“Per strada,” by Guido Guidi

Per Strada Guido Guidi

By Luca Fiore

Borello, Cannuzzo, Gambellara, Forlimpopoli, Macerone, Martorano, Meldola, Montaletto, Metellica, Sorrivoli, Piavola, San Giorgio, San Martino, San Vittore. This rosary of locations along the via Emilia is comprised of villages not dissimilar to Ronta, in the municipality of Cesena, where Guido Guidi lives. Of the masters of Italian photography, notably the generation of Gabriele Basilico, Giovanni Chiaramonte, Mario Cresci, Luigi Ghirri and Olivo Barbieri, Guidi (class of 1941) has travelled the least distance to find what he has been seeking for 50 years.

It is not obvious what he is seeking, this man who speaks and photographs a little like a medieval pilgrim, or a Buddhist monk. At a 2014 retrospective exhibition at the Fondation Henri Cartier-Bresson in Paris, the curator Agnès Sire described him as an artist who wishes to “shed light on a changing reality that we do not wish to see, where we think there is nothing to be seen”. For his part, Guidi loves to quote a phrase from the Talmud whenever he can: “Wherever you look, there is something to see”. Elevating his discipline to a lay religion, he adds: “For me, taking photographs is an act of devotion”.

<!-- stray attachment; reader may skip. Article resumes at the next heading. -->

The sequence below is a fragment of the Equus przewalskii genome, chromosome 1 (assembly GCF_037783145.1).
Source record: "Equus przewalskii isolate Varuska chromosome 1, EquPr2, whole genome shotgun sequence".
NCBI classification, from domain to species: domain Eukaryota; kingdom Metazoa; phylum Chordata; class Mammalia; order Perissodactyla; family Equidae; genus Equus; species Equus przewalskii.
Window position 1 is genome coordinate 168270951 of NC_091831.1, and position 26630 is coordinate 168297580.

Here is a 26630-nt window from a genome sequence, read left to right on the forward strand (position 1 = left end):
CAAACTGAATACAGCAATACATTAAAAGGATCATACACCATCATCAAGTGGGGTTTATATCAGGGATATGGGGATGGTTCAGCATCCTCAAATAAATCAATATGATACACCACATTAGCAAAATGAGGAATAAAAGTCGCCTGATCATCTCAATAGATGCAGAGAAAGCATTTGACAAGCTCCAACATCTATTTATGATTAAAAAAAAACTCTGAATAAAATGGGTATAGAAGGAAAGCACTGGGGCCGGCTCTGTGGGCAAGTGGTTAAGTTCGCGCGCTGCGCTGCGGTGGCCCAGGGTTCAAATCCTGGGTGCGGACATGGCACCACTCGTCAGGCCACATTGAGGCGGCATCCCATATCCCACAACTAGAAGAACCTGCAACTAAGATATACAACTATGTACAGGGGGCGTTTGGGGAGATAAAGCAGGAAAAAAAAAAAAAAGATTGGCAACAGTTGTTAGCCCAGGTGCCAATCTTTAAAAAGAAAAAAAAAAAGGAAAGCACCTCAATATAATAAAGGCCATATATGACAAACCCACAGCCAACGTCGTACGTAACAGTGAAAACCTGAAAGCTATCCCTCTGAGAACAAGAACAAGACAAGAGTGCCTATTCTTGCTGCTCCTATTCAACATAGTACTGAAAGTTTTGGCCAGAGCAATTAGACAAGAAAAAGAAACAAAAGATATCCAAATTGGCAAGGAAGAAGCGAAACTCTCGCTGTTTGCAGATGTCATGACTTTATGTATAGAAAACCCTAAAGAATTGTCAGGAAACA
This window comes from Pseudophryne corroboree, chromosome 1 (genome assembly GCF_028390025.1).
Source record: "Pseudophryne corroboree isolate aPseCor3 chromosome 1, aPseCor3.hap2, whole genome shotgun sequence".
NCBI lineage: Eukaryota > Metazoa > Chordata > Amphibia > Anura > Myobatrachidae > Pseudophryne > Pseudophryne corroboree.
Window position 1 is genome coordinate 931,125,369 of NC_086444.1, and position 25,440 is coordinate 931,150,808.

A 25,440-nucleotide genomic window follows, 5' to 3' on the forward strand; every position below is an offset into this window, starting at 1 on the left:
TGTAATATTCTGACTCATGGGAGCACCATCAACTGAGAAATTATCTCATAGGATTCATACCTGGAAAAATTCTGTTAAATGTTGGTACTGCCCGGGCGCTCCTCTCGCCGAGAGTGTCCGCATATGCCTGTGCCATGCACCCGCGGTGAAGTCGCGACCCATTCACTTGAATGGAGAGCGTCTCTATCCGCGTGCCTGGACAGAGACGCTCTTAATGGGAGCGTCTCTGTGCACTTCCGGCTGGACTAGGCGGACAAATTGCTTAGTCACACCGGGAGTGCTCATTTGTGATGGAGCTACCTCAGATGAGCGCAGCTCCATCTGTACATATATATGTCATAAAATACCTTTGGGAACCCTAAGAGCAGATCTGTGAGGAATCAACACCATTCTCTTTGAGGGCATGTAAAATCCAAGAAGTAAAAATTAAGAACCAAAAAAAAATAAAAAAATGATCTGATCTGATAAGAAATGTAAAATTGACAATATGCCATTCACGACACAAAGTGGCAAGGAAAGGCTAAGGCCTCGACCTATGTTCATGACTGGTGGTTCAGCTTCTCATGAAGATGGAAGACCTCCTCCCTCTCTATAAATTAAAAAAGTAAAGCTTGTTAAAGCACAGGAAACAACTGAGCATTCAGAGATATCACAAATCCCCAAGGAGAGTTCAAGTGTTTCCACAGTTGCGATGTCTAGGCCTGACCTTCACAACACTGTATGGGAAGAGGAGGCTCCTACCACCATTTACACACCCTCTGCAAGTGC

Per Strada Guido Guidi

His latest book, released in September by Mack and already sold out, is titled “Per Strada”, and collates the fruits of his wanderings between Rimini and Ravenna in the 80s and 90s. 285 photographs, almost all in colour, divided into three volumes. Unknown villages, worn gates, broken walls, side streets, road signs, shabby town cars, street lamps. Guidi tells us that one day, he showed these images in Bologna to a group of architects from Emilia Romagna: “The then President of the Regional Association of Architects spoke, saying that he was unsettled by seeing my images. He stated that I photographed with great care objects and buildings that he would have pulled down”.